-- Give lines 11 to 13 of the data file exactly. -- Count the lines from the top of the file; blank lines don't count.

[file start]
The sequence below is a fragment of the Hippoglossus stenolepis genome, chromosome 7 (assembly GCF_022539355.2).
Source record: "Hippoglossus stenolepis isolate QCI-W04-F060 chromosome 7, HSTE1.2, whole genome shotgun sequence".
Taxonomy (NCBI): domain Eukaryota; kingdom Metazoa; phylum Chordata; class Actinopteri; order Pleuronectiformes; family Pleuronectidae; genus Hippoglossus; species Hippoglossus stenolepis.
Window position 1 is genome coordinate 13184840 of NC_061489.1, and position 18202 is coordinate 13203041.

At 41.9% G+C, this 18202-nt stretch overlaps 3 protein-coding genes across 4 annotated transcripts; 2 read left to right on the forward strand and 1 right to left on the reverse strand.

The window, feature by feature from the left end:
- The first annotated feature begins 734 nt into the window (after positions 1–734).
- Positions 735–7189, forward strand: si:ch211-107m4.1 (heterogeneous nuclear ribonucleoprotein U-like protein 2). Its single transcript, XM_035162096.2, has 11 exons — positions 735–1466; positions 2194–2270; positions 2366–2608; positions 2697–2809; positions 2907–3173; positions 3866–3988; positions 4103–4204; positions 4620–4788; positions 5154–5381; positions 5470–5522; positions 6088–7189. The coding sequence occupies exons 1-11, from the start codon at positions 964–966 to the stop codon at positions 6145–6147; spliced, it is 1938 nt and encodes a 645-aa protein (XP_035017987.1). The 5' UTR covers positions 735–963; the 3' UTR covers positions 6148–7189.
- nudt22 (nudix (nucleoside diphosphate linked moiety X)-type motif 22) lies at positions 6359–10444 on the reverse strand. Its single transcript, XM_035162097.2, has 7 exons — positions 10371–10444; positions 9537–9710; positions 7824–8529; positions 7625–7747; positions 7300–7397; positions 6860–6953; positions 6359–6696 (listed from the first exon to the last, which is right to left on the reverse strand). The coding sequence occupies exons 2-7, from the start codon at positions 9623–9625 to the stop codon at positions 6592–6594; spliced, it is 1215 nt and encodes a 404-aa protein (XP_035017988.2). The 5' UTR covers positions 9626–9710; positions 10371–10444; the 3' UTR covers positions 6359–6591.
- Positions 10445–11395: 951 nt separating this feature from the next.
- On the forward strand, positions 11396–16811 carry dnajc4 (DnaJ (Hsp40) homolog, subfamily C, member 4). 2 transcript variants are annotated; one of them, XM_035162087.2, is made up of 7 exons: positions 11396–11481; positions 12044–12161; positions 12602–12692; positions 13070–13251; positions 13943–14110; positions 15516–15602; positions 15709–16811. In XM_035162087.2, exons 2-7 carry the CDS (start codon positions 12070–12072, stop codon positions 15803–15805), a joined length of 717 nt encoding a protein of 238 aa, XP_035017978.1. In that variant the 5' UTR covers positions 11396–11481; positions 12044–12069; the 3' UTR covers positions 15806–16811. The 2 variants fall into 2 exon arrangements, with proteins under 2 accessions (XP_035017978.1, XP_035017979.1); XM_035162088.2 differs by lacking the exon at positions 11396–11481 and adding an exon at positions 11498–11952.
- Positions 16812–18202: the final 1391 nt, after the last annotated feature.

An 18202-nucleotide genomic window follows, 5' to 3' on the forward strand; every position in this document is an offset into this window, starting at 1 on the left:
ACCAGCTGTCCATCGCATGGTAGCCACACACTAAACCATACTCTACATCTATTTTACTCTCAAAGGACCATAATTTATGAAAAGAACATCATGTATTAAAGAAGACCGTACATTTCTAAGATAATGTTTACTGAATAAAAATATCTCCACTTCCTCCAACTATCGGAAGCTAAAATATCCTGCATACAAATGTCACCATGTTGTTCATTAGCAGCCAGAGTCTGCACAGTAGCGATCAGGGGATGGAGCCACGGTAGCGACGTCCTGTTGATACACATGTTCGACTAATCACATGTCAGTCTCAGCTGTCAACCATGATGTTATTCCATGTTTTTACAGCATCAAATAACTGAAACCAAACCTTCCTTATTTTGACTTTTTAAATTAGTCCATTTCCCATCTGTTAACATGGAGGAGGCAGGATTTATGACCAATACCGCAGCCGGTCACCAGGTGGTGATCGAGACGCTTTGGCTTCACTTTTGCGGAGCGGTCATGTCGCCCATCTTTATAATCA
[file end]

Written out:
- On the forward strand, positions 11396–16811 carry dnajc4 (DnaJ (Hsp40) homolog, subfamily C, member 4). 2 transcript variants are annotated; one of them, XM_035162087.2, is made up of 7 exons: positions 11396–11481; positions 12044–12161; positions 12602–12692; positions 13070–13251; positions 13943–14110; positions 15516–15602; positions 15709–16811. In XM_035162087.2, exons 2-7 carry the CDS (start codon positions 12070–12072, stop codon positions 15803–15805), a joined length of 717 nt encoding a protein of 238 aa, XP_035017978.1. In that variant the 5' UTR covers positions 11396–11481; positions 12044–12069; the 3' UTR covers positions 15806–16811. The 2 variants fall into 2 exon arrangements, with proteins under 2 accessions (XP_035017978.1, XP_035017979.1); XM_035162088.2 differs by lacking the exon at positions 11396–11481 and adding an exon at positions 11498–11952.
- Positions 16812–18202: the final 1391 nt, after the last annotated feature.

An 18202-nucleotide genomic window follows, 5' to 3' on the forward strand; every position in this document is an offset into this window, starting at 1 on the left: